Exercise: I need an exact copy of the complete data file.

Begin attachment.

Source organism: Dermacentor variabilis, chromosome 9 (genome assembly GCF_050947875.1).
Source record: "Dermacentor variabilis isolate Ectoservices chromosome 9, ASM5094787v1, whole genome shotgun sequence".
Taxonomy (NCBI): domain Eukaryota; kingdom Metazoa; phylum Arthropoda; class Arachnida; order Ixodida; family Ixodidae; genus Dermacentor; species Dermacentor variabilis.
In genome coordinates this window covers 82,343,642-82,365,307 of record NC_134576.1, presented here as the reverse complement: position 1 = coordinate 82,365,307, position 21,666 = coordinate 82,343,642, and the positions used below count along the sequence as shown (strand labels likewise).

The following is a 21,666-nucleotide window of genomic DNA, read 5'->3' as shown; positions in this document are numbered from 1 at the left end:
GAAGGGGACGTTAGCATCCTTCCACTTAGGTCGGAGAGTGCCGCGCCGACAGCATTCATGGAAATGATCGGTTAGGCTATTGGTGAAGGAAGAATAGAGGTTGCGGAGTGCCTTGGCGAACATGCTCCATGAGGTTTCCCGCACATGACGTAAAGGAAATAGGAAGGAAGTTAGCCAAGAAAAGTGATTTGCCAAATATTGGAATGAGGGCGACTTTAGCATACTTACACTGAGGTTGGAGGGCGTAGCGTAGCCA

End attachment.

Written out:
Source organism: Dermacentor variabilis, chromosome 9 (genome assembly GCF_050947875.1).
Source record: "Dermacentor variabilis isolate Ectoservices chromosome 9, ASM5094787v1, whole genome shotgun sequence".
Taxonomy (NCBI): domain Eukaryota; kingdom Metazoa; phylum Arthropoda; class Arachnida; order Ixodida; family Ixodidae; genus Dermacentor; species Dermacentor variabilis.
In genome coordinates this window covers 82,343,642-82,365,307 of record NC_134576.1, presented here as the reverse complement: position 1 = coordinate 82,365,307, position 21,666 = coordinate 82,343,642, and the positions used below count along the sequence as shown (strand labels likewise).

The following is a 21,666-nucleotide window of genomic DNA, read 5'->3' as shown; positions in this document are numbered from 1 at the left end:
GAAGGGGACGTTAGCATCCTTCCACTTAGGTCGGAGAGTGCCGCGCCGACAGCATTCATGGAAATGATCGGTTAGGCTATTGGTGAAGGAAGAATAGAGGTTGCGGAGTGCCTTGGCGAACATGCTCCATGAGGTTTCCCGCACATGACGTAAAGGAAATAGGAAGGAAGTTAGCCAAGAAAAGTGATTTGCCAAATATTGGAATGAGGGCGACTTTAGCATACTTACACTGAGGTTGGAGGGCGTAGCGTAGCCA